Often in preparation for a dental implant, a bone graft is done to add bone back to the jaw where there is not enough to support an implant. The titanium screw used in dental implants needs to be completely surrounded by bone so it can heal and anchor the tooth to the jaw.
Just like not using your muscles can cause atrophy or shrinkage, if a tooth has been missing for quite some time then the jaw bone can shrink in size. How quickly and how much of the bone disappears varies from individual to individual. While you may or may not notice a difference in your tooth alignment and gum health, a trained dentist or periodontist can detect damage that may be happening under the gums’ surface.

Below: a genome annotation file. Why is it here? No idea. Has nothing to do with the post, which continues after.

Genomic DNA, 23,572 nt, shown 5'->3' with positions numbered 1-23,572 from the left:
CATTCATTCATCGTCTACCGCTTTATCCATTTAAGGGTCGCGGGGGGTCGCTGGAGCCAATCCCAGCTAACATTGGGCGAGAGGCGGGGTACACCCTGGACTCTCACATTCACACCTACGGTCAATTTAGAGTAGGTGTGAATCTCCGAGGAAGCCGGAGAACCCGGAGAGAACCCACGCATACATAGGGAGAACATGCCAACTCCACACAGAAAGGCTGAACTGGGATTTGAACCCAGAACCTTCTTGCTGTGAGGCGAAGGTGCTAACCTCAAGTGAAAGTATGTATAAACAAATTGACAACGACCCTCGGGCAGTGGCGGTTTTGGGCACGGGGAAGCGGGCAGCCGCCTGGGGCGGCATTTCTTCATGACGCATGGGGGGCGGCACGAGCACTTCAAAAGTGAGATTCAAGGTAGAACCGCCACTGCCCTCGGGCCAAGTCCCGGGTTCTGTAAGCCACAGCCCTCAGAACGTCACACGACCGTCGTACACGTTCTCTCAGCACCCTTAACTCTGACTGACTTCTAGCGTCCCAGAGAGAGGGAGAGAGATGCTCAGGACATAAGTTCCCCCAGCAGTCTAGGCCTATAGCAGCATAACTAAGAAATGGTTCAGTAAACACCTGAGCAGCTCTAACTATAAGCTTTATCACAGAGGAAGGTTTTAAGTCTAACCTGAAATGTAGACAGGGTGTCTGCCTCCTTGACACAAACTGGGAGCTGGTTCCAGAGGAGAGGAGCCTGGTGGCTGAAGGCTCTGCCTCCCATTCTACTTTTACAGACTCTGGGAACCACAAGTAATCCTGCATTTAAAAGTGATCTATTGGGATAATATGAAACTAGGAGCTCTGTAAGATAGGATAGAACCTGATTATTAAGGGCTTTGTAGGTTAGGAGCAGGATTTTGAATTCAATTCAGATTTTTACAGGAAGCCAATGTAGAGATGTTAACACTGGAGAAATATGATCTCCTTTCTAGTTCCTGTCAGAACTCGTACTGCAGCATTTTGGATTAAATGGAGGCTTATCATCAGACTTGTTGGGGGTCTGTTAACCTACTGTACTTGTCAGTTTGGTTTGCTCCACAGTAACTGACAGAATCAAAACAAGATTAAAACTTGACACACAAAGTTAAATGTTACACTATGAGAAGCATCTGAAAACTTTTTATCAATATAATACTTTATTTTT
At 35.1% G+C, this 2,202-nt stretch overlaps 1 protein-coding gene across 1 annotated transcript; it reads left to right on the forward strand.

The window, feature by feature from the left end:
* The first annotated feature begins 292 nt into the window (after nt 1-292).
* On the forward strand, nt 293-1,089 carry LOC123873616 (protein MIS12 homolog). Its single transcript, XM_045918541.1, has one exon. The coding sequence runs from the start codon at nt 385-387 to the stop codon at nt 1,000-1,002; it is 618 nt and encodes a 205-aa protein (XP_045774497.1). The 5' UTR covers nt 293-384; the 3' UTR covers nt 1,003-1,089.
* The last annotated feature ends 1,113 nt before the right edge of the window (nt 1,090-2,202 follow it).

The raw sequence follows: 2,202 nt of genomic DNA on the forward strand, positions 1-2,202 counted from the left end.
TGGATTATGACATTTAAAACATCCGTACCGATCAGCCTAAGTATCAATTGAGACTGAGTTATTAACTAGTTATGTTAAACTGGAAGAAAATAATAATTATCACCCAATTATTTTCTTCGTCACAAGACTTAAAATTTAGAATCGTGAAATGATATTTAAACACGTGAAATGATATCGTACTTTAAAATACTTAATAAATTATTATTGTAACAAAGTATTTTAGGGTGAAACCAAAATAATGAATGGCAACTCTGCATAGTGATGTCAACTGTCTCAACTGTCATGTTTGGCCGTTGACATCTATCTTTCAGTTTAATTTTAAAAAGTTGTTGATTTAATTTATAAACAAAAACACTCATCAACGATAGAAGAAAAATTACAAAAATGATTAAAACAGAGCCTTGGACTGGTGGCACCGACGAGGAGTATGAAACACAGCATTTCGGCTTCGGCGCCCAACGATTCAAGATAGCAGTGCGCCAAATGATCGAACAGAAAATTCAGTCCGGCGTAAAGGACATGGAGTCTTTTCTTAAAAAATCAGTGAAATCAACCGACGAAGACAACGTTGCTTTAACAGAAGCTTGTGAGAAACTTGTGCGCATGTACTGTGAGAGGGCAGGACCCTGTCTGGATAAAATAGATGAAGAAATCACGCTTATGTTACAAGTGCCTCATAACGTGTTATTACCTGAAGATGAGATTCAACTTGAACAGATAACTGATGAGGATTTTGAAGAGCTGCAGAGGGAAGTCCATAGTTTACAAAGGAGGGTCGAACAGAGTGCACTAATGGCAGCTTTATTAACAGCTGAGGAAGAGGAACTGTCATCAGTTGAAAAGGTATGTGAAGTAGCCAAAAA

Bone atrophy often occurs within the first few months to a year after a tooth has been missing. If an implant is not immediately inserted some bone may need to be grafted back to the jaw to increase the volume of bone to support the dental implant. Bone grafts can be needed for other reasons such as supporting a denture or providing a more natural gum anatomy around crown and bridges.
Check with your dentist about sources for bone grafts. To optimize your results, consult with a dentist, periodontist, or oral surgeon as soon as possible if you are missing a tooth or need to have a tooth removed.